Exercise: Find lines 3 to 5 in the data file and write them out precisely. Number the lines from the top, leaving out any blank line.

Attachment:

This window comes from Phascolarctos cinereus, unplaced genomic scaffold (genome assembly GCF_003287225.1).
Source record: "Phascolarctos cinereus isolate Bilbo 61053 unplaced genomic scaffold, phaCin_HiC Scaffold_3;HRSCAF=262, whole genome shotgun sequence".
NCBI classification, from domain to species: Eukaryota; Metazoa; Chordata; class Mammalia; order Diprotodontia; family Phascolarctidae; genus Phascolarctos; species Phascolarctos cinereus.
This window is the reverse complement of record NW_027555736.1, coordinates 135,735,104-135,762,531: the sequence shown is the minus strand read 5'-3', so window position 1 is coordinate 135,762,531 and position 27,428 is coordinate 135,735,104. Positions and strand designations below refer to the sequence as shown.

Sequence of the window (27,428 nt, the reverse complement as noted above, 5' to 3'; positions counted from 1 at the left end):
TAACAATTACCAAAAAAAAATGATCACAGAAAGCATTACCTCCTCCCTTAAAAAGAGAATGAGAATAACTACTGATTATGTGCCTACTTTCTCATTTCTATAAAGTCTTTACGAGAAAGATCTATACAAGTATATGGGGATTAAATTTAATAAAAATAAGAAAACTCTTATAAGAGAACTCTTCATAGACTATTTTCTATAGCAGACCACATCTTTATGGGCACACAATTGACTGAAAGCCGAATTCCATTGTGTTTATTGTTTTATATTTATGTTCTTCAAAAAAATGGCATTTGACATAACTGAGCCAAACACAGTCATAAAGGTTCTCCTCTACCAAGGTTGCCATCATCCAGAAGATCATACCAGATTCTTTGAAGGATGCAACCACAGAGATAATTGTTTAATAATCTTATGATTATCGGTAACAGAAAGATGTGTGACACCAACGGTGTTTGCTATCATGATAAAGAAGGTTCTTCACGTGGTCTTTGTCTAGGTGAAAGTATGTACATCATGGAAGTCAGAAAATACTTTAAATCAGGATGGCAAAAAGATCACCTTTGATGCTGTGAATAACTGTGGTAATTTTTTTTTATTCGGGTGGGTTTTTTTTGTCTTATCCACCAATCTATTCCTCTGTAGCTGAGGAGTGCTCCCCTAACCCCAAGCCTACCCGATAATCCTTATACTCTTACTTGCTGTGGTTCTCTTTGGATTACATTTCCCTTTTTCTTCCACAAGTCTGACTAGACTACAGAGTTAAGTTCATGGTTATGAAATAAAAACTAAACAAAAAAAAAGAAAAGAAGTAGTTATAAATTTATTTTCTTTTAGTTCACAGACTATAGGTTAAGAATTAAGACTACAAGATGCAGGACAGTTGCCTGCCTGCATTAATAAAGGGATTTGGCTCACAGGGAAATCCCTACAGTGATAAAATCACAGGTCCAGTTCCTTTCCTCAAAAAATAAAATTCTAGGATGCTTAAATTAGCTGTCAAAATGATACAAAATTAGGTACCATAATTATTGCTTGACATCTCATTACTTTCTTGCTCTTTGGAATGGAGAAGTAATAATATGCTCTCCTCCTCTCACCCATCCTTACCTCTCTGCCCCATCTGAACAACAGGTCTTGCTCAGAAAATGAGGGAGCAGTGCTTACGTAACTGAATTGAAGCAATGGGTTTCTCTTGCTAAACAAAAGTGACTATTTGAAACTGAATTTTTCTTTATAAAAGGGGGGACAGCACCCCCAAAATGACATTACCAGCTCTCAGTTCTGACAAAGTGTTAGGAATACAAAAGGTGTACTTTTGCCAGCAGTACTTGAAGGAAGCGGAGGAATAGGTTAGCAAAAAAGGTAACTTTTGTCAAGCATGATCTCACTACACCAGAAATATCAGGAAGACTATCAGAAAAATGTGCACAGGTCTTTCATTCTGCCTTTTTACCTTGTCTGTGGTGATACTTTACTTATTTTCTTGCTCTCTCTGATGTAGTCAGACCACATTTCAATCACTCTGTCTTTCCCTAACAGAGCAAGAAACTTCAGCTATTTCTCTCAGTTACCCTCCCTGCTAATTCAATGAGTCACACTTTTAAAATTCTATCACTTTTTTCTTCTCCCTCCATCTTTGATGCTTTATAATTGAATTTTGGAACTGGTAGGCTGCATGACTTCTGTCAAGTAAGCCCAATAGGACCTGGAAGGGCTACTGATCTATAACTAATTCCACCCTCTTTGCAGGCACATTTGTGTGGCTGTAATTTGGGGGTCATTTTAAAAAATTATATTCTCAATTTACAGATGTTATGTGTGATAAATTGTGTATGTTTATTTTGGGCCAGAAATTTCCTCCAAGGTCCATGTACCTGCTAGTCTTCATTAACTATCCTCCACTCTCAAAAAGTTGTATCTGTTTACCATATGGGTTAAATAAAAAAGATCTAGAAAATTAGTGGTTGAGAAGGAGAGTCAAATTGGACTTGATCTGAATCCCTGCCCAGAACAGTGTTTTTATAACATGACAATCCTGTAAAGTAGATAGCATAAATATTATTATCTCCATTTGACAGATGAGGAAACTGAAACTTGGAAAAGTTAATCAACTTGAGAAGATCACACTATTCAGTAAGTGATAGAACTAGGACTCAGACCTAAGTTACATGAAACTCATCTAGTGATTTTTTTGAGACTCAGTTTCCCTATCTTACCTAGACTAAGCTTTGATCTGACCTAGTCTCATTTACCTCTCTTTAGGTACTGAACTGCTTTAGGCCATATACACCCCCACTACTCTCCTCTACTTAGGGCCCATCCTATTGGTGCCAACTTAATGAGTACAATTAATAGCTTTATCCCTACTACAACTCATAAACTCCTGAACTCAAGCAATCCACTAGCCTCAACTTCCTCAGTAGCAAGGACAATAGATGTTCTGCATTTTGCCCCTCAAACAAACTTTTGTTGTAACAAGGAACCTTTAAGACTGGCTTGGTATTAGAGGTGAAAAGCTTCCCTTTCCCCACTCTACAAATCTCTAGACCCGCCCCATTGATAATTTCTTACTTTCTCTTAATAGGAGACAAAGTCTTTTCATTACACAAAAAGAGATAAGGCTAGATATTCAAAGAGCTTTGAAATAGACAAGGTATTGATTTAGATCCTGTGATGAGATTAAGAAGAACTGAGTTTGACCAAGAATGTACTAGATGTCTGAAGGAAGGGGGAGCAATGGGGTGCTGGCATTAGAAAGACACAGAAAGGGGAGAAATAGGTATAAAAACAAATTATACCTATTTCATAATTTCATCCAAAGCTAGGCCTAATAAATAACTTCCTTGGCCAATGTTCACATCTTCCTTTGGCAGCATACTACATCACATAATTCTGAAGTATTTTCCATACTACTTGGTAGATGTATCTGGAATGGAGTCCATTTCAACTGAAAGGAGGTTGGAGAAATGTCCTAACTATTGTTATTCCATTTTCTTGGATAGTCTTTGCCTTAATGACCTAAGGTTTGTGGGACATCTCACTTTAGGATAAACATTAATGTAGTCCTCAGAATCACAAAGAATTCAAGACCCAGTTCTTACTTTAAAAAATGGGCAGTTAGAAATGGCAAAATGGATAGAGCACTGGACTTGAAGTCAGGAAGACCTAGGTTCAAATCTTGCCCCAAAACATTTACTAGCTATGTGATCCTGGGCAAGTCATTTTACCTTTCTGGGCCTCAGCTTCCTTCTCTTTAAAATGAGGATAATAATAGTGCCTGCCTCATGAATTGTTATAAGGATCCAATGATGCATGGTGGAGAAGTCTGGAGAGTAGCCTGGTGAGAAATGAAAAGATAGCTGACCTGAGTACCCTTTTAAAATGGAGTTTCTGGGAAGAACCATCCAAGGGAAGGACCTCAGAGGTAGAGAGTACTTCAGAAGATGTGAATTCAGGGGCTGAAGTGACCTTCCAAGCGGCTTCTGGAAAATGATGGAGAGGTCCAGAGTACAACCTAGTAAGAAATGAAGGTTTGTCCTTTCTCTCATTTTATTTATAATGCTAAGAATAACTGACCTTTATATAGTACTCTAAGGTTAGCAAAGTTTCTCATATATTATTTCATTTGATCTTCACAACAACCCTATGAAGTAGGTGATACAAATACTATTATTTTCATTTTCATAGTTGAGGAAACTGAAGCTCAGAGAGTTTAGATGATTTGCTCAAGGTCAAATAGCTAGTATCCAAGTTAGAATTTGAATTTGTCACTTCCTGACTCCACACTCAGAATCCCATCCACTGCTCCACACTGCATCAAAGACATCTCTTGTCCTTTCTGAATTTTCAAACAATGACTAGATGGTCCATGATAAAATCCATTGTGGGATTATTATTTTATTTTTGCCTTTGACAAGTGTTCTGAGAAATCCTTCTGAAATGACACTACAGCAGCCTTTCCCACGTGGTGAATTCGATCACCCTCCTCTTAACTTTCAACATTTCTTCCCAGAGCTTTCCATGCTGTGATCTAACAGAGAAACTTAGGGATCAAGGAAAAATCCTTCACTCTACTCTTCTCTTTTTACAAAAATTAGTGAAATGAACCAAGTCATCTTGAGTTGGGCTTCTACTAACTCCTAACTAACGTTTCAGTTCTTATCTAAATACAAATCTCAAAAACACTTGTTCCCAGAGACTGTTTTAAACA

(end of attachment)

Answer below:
NCBI classification, from domain to species: Eukaryota; Metazoa; Chordata; class Mammalia; order Diprotodontia; family Phascolarctidae; genus Phascolarctos; species Phascolarctos cinereus.
This window is the reverse complement of record NW_027555736.1, coordinates 135,735,104-135,762,531: the sequence shown is the minus strand read 5'-3', so window position 1 is coordinate 135,762,531 and position 27,428 is coordinate 135,735,104. Positions and strand designations below refer to the sequence as shown.

Sequence of the window (27,428 nt, the reverse complement as noted above, 5' to 3'; positions counted from 1 at the left end):